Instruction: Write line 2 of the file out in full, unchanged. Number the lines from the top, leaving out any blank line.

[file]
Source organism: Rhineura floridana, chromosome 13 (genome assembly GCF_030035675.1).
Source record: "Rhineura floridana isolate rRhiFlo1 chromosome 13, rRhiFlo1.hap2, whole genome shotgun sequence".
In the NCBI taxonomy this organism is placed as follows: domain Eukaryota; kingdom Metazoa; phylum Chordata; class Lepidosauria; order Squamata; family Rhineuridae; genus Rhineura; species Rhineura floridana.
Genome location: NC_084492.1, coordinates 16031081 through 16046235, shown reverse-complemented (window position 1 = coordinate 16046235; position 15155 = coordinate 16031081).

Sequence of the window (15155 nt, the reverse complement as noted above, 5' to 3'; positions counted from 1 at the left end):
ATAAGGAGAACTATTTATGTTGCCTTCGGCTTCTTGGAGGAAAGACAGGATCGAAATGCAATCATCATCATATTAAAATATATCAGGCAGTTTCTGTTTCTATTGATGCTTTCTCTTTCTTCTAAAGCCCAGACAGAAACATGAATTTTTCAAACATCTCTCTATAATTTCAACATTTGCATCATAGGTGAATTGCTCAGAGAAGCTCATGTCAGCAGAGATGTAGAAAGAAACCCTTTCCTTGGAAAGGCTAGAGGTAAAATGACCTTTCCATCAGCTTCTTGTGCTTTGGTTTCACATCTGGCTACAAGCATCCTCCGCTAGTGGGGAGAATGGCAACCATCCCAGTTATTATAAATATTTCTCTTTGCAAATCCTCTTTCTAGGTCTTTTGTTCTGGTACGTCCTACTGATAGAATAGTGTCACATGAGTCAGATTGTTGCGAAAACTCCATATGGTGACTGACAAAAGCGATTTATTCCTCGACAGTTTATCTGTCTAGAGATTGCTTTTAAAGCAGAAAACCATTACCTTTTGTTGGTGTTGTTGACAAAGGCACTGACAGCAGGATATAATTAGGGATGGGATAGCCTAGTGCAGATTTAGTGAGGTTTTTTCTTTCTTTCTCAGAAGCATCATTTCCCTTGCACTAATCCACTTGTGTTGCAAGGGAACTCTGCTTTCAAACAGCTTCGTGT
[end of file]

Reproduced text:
Source record: "Rhineura floridana isolate rRhiFlo1 chromosome 13, rRhiFlo1.hap2, whole genome shotgun sequence".